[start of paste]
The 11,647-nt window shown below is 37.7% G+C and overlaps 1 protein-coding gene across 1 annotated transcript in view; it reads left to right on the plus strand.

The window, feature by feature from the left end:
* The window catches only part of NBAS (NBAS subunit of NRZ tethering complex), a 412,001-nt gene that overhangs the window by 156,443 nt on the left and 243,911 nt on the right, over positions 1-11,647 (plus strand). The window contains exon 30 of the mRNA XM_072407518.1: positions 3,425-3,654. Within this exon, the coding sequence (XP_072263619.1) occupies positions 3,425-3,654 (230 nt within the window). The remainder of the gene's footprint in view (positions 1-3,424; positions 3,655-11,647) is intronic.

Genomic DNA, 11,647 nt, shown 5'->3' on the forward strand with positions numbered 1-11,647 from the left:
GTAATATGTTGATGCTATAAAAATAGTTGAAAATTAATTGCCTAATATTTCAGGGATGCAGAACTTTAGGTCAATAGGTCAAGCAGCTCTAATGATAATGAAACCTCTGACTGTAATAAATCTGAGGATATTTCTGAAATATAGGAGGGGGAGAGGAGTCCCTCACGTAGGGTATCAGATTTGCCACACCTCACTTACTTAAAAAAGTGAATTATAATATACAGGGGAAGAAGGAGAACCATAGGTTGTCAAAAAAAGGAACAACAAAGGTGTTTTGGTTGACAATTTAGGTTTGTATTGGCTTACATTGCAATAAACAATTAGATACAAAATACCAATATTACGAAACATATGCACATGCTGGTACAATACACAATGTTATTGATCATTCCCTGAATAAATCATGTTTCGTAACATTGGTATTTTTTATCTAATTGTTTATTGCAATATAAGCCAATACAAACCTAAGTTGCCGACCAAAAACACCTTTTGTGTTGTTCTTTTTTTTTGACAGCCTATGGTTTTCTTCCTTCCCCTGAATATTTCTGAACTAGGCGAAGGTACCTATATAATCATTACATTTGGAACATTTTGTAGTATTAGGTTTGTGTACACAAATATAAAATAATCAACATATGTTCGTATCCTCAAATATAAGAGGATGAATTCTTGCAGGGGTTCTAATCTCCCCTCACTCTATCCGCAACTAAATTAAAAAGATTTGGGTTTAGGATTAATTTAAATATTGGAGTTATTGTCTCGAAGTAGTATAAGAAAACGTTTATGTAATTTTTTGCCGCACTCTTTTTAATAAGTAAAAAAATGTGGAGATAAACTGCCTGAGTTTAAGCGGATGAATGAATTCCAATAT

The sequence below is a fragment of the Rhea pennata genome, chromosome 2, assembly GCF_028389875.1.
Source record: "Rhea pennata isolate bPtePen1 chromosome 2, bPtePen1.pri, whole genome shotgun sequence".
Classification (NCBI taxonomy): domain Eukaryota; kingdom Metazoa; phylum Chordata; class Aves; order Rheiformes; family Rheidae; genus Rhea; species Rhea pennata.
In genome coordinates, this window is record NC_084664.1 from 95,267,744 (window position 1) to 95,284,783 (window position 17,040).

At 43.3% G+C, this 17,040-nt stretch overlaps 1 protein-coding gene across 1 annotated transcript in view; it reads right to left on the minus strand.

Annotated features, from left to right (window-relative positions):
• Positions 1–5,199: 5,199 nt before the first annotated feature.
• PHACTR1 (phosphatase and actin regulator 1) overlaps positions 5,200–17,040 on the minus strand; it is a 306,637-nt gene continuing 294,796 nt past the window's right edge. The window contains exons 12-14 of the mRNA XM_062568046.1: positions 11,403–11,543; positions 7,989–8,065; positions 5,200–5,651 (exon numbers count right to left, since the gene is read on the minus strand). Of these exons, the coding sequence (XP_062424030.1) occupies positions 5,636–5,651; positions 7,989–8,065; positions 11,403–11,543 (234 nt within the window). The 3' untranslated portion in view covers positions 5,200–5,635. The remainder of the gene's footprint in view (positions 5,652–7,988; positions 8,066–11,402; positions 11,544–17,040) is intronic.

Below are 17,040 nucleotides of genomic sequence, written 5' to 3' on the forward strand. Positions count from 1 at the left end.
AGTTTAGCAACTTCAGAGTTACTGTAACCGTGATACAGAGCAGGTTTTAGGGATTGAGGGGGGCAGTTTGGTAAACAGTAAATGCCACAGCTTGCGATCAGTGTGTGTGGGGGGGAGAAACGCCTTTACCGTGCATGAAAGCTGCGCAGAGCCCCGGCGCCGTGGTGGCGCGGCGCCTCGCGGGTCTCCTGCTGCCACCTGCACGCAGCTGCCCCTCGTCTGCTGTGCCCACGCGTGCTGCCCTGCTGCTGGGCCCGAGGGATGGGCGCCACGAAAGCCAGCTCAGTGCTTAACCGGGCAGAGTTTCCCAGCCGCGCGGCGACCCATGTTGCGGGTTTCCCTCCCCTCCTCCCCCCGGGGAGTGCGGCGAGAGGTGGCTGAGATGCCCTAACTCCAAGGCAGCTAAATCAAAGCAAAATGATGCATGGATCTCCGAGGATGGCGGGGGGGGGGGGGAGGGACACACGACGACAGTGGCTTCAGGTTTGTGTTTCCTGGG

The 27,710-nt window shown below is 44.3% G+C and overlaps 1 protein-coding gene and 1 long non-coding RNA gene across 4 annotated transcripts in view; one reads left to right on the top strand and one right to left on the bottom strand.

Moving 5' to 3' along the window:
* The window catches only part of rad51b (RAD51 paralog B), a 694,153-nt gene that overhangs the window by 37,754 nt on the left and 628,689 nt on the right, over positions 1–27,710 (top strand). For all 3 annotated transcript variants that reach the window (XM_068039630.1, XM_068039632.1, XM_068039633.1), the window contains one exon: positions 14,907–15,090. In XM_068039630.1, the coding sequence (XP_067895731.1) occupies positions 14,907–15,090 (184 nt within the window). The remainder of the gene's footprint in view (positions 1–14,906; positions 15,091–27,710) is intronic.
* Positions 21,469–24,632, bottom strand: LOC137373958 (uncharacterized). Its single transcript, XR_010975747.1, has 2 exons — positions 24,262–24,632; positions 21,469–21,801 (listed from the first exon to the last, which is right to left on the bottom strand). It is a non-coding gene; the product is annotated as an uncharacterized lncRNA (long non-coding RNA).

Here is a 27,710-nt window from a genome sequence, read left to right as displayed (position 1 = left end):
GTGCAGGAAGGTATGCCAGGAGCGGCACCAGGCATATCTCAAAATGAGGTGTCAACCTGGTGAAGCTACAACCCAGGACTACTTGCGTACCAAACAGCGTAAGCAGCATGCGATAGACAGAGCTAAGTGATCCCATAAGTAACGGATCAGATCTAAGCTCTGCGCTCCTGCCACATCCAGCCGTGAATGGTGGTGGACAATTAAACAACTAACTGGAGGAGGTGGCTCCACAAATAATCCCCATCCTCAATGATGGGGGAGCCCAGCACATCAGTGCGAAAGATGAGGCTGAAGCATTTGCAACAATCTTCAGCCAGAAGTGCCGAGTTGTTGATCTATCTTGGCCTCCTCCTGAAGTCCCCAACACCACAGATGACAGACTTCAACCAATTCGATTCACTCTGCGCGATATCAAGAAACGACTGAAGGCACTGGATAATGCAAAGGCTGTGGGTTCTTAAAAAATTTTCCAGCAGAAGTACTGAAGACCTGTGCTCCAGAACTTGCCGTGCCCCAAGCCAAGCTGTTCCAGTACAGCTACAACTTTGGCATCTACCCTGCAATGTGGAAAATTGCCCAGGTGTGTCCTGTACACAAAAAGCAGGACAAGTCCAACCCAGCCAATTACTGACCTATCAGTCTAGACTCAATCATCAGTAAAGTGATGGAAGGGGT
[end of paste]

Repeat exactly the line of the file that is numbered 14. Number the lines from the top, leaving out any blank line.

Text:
Below are 17,040 nucleotides of genomic sequence, written 5' to 3' on the forward strand. Positions count from 1 at the left end.